So began the winning presentation by the Mines team at the first annual Rocky Mountain Honors Symposium, hosted at Mines in April by the McBride Honors Program in Public Affairs.
At first, the other McBride students and I who had collaborated with Angle on the project looked on anxiously. But as Angle hit his stride, we relaxed, the sophomore mechanical engineering major who hails from Mississippi and coaches a high school debate team was clearly not going to let us down.
The objective of the event was to bring together teams of honors students from across the Front Range to deliver presentations about pressing environmental challenges. Using a collaborative voting system, competitors picked which team delivered the most compelling presentation.
In our first meeting, our group decided not just to talk about change; we wanted to make a change happen right here on the Mines campus.
Our goal: Cultivate support for incorporating grey water reuse into future building projects at Mines, and develop a concrete plan for implementing a grey water system. Grey water refers to water collected from showers and laundry facilities, which has low levels of contaminants and is suitable for reuse in non-potable applications like irrigation and toilet flushing. Our survey demonstrated that 95 percent of those knowledgeable about grey water systems approved of their use.
While we were unable to establish firm plans for implementing a grey water system, we were successful in other respects. After speaking with key departments on campus, the city of Golden and President Scoggins, we ultimately obtained a commitment that future building projects at Mines would include studying the feasibility of incorporating grey water reuse systems.
With this part of our goal achieved, we went to work developing a presentation that conveyed both the practicality of grey water reuse and the lessons in engineering and activism that we learned as part of the project.
Awarding Through Consensus
Our competition at the symposium was tough. More than 100 honors students from eight Colorado universities, from Pueblo to Fort Collins, came prepared with excellent presentations that addressed such challenges as food overproduction, wildfire prevention and wasteful electronics design.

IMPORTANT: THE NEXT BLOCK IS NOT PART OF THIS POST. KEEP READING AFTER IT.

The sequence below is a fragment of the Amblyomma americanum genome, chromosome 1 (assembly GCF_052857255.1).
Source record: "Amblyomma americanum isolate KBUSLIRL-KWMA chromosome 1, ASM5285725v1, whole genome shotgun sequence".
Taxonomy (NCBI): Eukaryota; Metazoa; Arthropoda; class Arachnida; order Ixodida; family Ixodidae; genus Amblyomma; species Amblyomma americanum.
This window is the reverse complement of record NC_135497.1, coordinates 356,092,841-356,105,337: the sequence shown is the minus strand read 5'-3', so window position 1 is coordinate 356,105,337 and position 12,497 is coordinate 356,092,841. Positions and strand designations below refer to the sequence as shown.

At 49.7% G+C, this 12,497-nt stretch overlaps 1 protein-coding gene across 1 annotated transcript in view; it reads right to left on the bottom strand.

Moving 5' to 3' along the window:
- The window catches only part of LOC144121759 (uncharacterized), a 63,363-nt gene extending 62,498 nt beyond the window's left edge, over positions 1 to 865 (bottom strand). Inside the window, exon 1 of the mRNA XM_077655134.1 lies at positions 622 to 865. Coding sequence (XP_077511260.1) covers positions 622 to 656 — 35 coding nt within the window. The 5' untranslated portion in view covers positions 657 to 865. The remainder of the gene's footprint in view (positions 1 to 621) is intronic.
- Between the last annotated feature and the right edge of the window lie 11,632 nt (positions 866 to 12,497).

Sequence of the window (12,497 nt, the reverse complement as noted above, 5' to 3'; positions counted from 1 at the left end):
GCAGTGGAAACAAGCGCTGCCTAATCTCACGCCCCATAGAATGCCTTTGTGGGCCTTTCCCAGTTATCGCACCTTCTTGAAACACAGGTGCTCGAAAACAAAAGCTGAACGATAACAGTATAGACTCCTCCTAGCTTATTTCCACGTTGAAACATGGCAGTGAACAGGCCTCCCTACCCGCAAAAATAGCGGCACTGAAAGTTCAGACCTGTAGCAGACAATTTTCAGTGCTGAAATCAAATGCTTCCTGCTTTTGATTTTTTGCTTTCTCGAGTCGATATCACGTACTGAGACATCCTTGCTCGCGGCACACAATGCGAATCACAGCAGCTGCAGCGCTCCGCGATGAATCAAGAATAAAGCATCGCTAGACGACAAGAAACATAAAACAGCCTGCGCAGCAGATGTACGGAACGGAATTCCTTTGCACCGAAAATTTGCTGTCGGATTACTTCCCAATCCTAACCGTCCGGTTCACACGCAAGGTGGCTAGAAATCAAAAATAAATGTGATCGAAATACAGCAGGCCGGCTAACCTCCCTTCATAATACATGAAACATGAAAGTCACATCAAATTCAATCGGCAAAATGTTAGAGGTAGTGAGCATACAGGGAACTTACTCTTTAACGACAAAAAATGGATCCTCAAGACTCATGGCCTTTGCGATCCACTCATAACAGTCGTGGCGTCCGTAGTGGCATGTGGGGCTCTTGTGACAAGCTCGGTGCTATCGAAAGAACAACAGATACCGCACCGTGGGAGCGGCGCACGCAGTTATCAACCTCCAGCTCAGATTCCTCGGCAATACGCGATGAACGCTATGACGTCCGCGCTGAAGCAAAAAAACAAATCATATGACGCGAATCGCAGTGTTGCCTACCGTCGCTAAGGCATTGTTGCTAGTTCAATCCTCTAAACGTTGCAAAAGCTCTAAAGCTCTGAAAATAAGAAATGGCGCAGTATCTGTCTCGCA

The winning presentation was selected by a vote, but there was a unique twist. At the beginning of the day, we had been seated at tables with students from other schools. With the help of a few icebreakers, including a photo scavenger hunt that sent groups of students wandering around Golden, taking pictures in front of the mortuary or handcuffed in front of police cars, groups quickly gelled. Then, after all presentations were concluded, each table cast one vote, forcing us to discuss and evaluate each other’s presentations together. When our team was announced the winner, we walked onto the stage to Queen’s ‘We are the Champions,’ with the audience cheering loudly. Every table had voted for us; it was a great moment.
“All the presentations were amazing,” says Ken Osgood, director of the McBride Honors Program, “but what made the Mines project stand out was that the students didn’t just communicate a challenge; they sought a solution here on our campus.” Although we didn’t accomplish everything that we originally set out to do, we laid the foundation for a progressive shift in construction planning. We made the case that grey water reuse is both doable and desirable. We also learned that making a difference requires slow, patient and persistent work.
Katie graduated in May 2013 is now an environmental engineer with QEP Resources in Denver